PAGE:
Sirani produced art works at such speed that there was doubt that she was in fact completing the work herself. She allowed clients and visitors to watch her paint which as well as dispelling doubts was also a good marketing strategy. A visit to her studio became a popular activity for important visitors to Bologna.
The next stop on our tour is Palazzo Saraceni at 15 Via Farini. Here the Foundation of a Bolognese bank known by its acronym CARISBO has a small gallery of Bolognese art works. Entry is free. The Foundation has as an aim the purchase of important Bolognese art works that come onto the market from time to time.
Amongst a number of Sirani’s works on display is the often discussed work “Portia wounds her leg”, completed towards the end of her life in 1664. The legend is that Portia was the wife of Brutus, one of the assassins of Julius Caesar. By wounding herself with a stiletto, she convinced Brutus that she could be trusted with the secret of the planned assassination and not succumb to torture if the plot was discovered.
Representations of classical stories were very popular at the time and Elisabetta introduced the idea of painting strong and brave women featured in ancient legend.
The Foundation has several other works by Elisabetta Sirani. The Salvator Mundi from 1658 was painted by Elisabetta for her music teacher.
This portrait of Anna Maria Ranuzzi Marsigli and her children was completed in 1665, the last year of Sirani’s life. Ranuzzi Marsigli was a Bolognese noblewoman who procured works of art in Bologna for the Medici family.
Elisabetta catalogued her work in a diary and unusually for the time signed every painting. Her signature was often hidden in obscure parts of the painting. In the painting above , it appears like embroidery on the subject’s cuff.
Here’s a clearer example with the name and date on the blouse of a 1664 portrait of Egyptian Queen Berenice from the Ptolemaic period.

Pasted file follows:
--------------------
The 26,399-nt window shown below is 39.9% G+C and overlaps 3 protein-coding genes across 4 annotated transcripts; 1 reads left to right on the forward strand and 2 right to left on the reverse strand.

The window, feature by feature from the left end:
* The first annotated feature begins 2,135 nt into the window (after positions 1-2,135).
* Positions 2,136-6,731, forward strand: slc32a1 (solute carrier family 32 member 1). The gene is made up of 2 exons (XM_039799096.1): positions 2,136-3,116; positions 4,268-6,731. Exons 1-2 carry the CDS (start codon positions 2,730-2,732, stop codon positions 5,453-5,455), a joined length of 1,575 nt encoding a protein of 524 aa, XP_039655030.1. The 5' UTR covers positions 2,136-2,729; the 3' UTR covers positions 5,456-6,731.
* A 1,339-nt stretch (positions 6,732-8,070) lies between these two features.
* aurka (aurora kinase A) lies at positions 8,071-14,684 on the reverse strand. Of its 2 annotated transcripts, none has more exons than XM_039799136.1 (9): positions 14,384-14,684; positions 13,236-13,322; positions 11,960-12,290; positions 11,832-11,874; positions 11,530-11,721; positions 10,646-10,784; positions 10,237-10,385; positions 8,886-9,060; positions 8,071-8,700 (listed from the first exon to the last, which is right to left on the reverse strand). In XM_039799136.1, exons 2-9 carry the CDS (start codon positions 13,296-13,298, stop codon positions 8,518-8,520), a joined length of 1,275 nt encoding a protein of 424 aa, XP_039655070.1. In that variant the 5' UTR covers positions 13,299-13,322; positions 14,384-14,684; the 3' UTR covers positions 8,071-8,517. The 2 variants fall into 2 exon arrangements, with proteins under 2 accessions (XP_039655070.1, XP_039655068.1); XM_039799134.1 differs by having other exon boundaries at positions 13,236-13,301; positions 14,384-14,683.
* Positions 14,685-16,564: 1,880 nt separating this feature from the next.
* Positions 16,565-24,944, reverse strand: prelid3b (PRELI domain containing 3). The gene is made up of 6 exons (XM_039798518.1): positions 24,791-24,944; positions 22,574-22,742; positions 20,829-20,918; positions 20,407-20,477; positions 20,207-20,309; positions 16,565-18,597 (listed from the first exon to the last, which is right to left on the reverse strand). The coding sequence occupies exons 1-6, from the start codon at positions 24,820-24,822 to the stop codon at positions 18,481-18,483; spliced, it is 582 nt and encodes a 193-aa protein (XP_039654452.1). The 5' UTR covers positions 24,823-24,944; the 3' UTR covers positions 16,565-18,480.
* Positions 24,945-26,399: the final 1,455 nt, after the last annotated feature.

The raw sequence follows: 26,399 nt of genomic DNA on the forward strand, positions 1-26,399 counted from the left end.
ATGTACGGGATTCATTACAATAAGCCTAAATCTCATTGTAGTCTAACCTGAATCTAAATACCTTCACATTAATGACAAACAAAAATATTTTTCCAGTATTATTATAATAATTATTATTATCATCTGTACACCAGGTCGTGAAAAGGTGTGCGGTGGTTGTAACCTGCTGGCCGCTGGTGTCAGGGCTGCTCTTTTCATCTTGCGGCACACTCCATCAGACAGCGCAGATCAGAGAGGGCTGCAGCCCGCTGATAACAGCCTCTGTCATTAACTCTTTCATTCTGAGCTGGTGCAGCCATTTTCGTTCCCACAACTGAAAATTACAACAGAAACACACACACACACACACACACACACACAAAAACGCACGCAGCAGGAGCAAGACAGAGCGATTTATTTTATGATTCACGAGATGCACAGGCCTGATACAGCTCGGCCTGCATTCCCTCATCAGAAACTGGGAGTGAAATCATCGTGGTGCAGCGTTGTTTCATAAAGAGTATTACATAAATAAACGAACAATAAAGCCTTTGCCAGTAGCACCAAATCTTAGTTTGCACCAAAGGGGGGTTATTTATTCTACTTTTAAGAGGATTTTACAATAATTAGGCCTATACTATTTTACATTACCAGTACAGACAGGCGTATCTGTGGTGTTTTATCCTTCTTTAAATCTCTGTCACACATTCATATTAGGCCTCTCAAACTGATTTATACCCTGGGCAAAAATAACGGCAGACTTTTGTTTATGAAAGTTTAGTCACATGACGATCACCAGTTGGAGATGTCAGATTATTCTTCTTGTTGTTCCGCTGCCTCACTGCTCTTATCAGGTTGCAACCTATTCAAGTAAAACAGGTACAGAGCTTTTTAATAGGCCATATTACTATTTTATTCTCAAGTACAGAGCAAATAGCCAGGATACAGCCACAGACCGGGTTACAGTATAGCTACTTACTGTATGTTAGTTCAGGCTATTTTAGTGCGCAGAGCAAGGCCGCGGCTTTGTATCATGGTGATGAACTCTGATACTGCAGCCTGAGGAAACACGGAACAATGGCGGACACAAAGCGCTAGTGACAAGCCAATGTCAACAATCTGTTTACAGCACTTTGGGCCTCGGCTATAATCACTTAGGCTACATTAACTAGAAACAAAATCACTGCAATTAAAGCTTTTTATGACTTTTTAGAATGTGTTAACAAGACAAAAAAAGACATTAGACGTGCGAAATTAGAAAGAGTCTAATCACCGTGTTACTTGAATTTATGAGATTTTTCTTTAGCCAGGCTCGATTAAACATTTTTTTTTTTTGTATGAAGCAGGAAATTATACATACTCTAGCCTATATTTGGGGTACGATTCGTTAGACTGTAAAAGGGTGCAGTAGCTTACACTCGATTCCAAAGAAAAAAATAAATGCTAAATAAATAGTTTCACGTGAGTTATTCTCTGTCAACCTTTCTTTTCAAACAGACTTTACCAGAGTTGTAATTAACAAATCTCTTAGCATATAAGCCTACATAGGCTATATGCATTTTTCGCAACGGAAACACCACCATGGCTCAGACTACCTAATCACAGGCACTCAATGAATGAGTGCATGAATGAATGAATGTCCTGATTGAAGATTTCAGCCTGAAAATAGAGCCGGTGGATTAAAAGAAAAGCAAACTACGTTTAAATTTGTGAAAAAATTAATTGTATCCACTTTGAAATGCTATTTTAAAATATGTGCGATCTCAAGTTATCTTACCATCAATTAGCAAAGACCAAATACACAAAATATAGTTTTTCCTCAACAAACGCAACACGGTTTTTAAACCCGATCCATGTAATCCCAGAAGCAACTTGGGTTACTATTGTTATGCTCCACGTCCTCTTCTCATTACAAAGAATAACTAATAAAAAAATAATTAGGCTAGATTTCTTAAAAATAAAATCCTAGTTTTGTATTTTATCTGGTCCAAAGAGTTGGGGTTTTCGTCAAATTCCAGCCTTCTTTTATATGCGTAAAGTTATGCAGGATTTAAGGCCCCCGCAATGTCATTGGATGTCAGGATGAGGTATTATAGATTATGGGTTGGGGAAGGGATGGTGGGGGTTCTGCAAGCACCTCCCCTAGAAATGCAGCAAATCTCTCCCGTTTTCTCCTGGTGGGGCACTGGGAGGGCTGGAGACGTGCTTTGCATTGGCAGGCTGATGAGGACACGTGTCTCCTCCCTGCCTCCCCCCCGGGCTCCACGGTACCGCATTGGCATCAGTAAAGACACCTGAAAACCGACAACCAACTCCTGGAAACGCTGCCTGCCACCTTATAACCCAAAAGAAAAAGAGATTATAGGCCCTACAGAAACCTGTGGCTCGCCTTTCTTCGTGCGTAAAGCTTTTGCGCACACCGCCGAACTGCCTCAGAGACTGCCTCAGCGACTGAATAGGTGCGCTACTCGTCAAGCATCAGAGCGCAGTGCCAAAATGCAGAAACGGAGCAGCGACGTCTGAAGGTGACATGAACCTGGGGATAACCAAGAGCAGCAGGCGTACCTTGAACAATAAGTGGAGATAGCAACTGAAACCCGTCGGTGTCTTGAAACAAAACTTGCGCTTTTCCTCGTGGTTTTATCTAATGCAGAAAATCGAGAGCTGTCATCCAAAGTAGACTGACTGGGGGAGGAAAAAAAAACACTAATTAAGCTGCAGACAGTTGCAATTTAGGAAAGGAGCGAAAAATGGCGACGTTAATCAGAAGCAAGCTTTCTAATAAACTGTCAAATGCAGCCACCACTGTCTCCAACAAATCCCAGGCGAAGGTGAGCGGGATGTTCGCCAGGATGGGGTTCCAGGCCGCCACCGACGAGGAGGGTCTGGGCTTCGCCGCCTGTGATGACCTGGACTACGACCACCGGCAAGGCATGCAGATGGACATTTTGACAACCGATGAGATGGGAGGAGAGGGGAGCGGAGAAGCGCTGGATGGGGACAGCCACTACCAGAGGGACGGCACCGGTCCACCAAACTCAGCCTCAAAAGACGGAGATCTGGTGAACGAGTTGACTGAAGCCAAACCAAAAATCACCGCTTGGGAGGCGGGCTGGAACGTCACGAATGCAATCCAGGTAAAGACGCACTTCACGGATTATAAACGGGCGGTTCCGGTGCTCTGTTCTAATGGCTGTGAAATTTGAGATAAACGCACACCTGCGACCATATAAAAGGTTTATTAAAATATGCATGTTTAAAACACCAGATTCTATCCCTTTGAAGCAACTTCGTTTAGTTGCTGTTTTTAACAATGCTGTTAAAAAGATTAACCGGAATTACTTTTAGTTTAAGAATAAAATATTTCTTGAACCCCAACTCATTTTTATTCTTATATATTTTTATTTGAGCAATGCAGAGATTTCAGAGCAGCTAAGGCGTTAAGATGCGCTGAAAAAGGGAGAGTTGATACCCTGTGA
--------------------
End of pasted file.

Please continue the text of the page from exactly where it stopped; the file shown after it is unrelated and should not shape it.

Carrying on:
Through the year of 1665, Elisabetta had recurring severe stomach problems and in August she passed away aged just 27. The opinion of several doctors was that she had been poisoned and an unfortunate maid was accused of murder. Eventually Elisabetta’s father dropped the case against the girl. Descriptions of Elisabetta’s symptoms and a later medical examination of her exhumed body can be interpreted today as death from peritonitis caused by an ulcer.
The controversy continued however. In 1833, for example, a booklet containing the original Latin and an Italian translation of the 17th century legal arguments for poisoning was published in Bologna.
Elisabetta was laid to rest in the church of San Domenico, sharing a tomb with the artist who gave her much inspiration, Guido Reni.
Some weeks later Elisabetta, as an extremely well known and respected figure in Bologna, was given an extraordinary funeral. The focal point was a huge catafalque, made from imitation marble, representing the Temple of Fame with a life sized figure of the artist.
The Basilica of San Domenico is the last point of our trail. Her resting place is in the left wall of the Rosary Chapel.
Whilst in the church, be sure to visit the tomb of San Domenico, on the opposite side of the nave to the Rosary Chapel. It features three small sculptures completed by a young Michelangelo, as described in my post, Michelangelo in Bologna.
Elisabetta Sirani is thought to have produced over 200 paintings, 15 etchings, and hundreds of drawings. Her legacy also includes the opening up of new avenues for the education of women by establishing a studio for young women aiming for a career in art. She also pioneered the concept of a female teacher of art to both male and female students.
Elisabetta Sirani’s work has become much better known and appreciated since the mid-20th century resulting in international recognition. In 1948, a women’s school of Arts and Crafts in Bologna was renamed in her honour and in 1994 a crater on the planet Venus was named “Sirani”.
Also in 1994, the US Postal Service issued a stamp featuring a Sirani painting of the Virgin and Child, held by the National Museum of Women in the Arts in Washington. It was the first time a woman artist had featured on a US Christmas stamp.
Map of the locations.
Map References :
1. Birth place Via Urbana 7
2. Church of San Girolamo, Certosa di Bologna
3. Pinacoteca Nazionale, Via delle Belle Arti 56
4. Pinacoteca Nazionale Palazzo Pepoli Campogrande, Via Castiglione 7
5. CARISBO Gallery, Palazzo Saraceni, 15 Via Farini.
6. Basilica of San Domenico
Further Reading :